“What is a disease?”
It would be nice to think that this is the kind of question where there are clear-cut, fact-based answers to be had. “Disease” is a term that seems to pick out a category of biological conditions, and biologists are pretty good with categorization.
A disease might be a particular physiological state that is incompatible with the proper functioning of an organism (say, because that state interferes with extracting nutrients from food, or expelling waste products, or oxygenating blood and moving it around the body). Or, from the geneticist’s point of view, a disease might be a bundle of traits (connected to a bundle of genes) that interferes with an organism’s ability in a particular environment to successfully reproduce before shuffling off this mortal coil. (Note that this makes sickle cell anemia – which is thought to provide some protection against malaria – a condition that counts as a disease in malaria-free environments but doesn’t count as a disease where malaria is endemic.)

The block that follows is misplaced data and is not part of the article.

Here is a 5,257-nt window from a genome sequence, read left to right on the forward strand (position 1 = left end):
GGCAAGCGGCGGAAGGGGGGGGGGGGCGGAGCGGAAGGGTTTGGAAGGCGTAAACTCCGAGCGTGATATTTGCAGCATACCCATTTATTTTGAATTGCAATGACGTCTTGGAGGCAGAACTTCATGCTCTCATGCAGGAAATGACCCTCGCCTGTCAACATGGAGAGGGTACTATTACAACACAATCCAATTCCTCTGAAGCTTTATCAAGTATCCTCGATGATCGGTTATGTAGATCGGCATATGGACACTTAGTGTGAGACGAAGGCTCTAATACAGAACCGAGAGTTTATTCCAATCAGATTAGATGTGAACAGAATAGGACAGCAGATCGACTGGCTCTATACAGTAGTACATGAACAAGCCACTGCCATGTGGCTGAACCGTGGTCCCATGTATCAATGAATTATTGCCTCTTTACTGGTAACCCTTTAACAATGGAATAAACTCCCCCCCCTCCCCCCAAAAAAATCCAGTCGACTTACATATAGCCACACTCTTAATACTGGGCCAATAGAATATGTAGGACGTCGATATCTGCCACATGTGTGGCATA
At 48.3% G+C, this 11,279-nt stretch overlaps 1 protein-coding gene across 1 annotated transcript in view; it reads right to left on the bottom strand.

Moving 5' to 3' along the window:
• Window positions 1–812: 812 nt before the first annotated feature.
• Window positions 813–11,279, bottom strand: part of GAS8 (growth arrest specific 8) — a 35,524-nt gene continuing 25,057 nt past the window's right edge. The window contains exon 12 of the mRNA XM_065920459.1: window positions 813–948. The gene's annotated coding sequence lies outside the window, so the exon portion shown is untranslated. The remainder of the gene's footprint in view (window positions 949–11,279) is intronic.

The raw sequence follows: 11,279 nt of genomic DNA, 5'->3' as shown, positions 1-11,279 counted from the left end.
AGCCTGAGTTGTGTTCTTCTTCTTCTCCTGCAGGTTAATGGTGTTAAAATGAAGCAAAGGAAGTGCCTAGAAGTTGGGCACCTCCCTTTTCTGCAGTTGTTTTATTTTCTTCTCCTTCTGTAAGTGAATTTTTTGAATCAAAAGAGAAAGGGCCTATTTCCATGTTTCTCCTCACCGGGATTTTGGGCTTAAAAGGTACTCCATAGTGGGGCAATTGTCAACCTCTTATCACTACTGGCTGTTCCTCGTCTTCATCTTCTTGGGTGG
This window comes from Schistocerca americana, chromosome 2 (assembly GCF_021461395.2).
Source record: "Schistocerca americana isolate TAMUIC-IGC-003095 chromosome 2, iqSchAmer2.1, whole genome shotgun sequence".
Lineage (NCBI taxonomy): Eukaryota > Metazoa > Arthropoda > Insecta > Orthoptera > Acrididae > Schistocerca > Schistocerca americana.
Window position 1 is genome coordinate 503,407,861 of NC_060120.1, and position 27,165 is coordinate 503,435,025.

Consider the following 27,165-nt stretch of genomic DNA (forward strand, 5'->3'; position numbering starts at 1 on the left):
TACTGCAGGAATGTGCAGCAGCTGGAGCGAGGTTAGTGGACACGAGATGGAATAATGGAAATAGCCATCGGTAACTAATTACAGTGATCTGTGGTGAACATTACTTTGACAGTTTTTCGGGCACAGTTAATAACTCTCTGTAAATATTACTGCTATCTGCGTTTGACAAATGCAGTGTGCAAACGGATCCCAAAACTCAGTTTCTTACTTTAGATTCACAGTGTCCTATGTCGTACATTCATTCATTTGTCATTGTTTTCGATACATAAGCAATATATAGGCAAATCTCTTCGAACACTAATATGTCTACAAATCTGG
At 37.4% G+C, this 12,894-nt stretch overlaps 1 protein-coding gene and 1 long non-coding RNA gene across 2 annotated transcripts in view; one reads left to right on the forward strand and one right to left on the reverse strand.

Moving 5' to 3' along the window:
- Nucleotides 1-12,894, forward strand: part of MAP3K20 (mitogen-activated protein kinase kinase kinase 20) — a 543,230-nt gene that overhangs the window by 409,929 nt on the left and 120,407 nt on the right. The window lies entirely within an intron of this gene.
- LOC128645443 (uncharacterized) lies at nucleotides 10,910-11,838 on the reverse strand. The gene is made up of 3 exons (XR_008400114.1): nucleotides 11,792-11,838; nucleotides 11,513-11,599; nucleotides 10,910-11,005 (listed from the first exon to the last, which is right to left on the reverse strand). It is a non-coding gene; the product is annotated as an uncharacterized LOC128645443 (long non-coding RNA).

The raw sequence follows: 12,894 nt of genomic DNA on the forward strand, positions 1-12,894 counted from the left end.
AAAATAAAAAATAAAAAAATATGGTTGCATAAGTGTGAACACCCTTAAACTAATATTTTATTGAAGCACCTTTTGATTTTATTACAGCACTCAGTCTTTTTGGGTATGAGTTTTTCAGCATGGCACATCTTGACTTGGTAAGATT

Biological definitions of “health” as the proper functioning of a human body, or in terms of traits which contribute to reproductive success, would seem to be straightforward.
But humans are very peculiar organisms.
First off, we typically view our health in terms other than whether we’ve passed our genes on to the next generation. Indeed, many women control their fertility in the interests of their health, rather than having as many babies as possible.
More to the point, we have our own opinions about what it means for our bodies to be functioning properly or improperly. Some of this is influenced by our contact with health care providers, who may be able to detect issues like high blood pressure that have escaped our notice. Some of it is shaped by pharmaceutical advertising that makes us aware of newly classified syndromes for which there are now treatments (that just happen still to be on patent).